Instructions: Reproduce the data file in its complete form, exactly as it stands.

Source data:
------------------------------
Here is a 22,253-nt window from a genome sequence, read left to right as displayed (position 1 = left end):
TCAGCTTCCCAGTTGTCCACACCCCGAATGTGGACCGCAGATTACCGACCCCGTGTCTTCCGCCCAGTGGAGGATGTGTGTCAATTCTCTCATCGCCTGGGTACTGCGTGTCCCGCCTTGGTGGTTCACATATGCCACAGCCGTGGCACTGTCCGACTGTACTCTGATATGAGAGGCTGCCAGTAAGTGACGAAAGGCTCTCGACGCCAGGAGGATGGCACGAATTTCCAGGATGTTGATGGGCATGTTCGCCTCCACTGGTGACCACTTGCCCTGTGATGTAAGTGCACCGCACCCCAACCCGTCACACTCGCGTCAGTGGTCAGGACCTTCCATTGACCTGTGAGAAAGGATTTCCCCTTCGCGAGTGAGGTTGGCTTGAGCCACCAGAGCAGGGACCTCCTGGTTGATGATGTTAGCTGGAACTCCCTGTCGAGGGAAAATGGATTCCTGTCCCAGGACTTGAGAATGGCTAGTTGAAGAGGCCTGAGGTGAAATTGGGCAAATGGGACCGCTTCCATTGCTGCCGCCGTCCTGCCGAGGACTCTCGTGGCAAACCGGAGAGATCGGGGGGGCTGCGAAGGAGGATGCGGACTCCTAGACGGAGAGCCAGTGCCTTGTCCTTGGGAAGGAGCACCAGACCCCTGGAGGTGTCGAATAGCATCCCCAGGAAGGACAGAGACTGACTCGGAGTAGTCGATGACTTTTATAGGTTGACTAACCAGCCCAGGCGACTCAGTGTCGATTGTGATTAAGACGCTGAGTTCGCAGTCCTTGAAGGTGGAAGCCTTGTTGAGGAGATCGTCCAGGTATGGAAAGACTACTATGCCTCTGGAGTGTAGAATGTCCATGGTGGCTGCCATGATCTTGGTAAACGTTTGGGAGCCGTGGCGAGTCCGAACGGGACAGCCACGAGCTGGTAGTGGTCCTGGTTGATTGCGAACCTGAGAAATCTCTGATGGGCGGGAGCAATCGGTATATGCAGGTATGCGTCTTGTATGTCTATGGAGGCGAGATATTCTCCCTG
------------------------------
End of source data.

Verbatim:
Here is a 22,253-nt window from a genome sequence, read left to right as displayed (position 1 = left end):
TCAGCTTCCCAGTTGTCCACACCCCGAATGTGGACCGCAGATTACCGACCCCGTGTCTTCCGCCCAGTGGAGGATGTGTGTCAATTCTCTCATCGCCTGGGTACTGCGTGTCCCGCCTTGGTGGTTCACATATGCCACAGCCGTGGCACTGTCCGACTGTACTCTGATATGAGAGGCTGCCAGTAAGTGACGAAAGGCTCTCGACGCCAGGAGGATGGCACGAATTTCCAGGATGTTGATGGGCATGTTCGCCTCCACTGGTGACCACTTGCCCTGTGATGTAAGTGCACCGCACCCCAACCCGTCACACTCGCGTCAGTGGTCAGGACCTTCCATTGACCTGTGAGAAAGGATTTCCCCTTCGCGAGTGAGGTTGGCTTGAGCCACCAGAGCAGGGACCTCCTGGTTGATGATGTTAGCTGGAACTCCCTGTCGAGGGAAAATGGATTCCTGTCCCAGGACTTGAGAATGGCTAGTTGAAGAGGCCTGAGGTGAAATTGGGCAAATGGGACCGCTTCCATTGCTGCCGCCGTCCTGCCGAGGACTCTCGTGGCAAACCGGAGAGATCGGGGGGGCTGCGAAGGAGGATGCGGACTCCTAGACGGAGAGCCAGTGCCTTGTCCTTGGGAAGGAGCACCAGACCCCTGGAGGTGTCGAATAGCATCCCCAGGAAGGACAGAGACTGACTCGGAGTAGTCGATGACTTTTATAGGTTGACTAACCAGCCCAGGCGACTCAGTGTCGATTGTGATTAAGACGCTGAGTTCGCAGTCCTTGAAGGTGGAAGCCTTGTTGAGGAGATCGTCCAGGTATGGAAAGACTACTATGCCTCTGGAGTGTAGAATGTCCATGGTGGCTGCCATGATCTTGGTAAACGTTTGGGAGCCGTGGCGAGTCCGAACGGGACAGCCACGAGCTGGTAGTGGTCCTGGTTGATTGCGAACCTGAGAAATCTCTGATGGGCGGGAGCAATCGGTATATGCAGGTATGCGTCTTGTATGTCTATGGAGGCGAGATATTCTCCCTG